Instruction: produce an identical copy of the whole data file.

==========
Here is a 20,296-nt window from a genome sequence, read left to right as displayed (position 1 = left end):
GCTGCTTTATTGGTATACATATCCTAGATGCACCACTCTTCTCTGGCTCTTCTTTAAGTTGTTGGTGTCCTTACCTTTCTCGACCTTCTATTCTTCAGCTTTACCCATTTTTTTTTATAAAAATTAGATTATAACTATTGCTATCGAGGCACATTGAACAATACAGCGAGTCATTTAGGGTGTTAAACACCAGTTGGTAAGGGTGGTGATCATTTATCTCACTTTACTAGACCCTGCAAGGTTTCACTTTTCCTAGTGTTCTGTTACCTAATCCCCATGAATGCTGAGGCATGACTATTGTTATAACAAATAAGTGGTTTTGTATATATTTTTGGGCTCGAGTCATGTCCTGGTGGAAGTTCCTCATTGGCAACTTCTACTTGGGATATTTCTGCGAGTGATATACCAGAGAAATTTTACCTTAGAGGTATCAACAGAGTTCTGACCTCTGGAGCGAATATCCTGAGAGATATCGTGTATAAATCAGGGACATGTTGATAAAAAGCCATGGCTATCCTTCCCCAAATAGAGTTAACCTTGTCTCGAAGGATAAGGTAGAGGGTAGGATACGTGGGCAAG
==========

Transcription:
Here is a 20,296-nt window from a genome sequence, read left to right as displayed (position 1 = left end):
GCTGCTTTATTGGTATACATATCCTAGATGCACCACTCTTCTCTGGCTCTTCTTTAAGTTGTTGGTGTCCTTACCTTTCTCGACCTTCTATTCTTCAGCTTTACCCATTTTTTTTTATAAAAATTAGATTATAACTATTGCTATCGAGGCACATTGAACAATACAGCGAGTCATTTAGGGTGTTAAACACCAGTTGGTAAGGGTGGTGATCATTTATCTCACTTTACTAGACCCTGCAAGGTTTCACTTTTCCTAGTGTTCTGTTACCTAATCCCCATGAATGCTGAGGCATGACTATTGTTATAACAAATAAGTGGTTTTGTATATATTTTTGGGCTCGAGTCATGTCCTGGTGGAAGTTCCTCATTGGCAACTTCTACTTGGGATATTTCTGCGAGTGATATACCAGAGAAATTTTACCTTAGAGGTATCAACAGAGTTCTGACCTCTGGAGCGAATATCCTGAGAGATATCGTGTATAAATCAGGGACATGTTGATAAAAAGCCATGGCTATCCTTCCCCAAATAGAGTTAACCTTGTCTCGAAGGATAAGGTAGAGGGTAGGATACGTGGGCAAG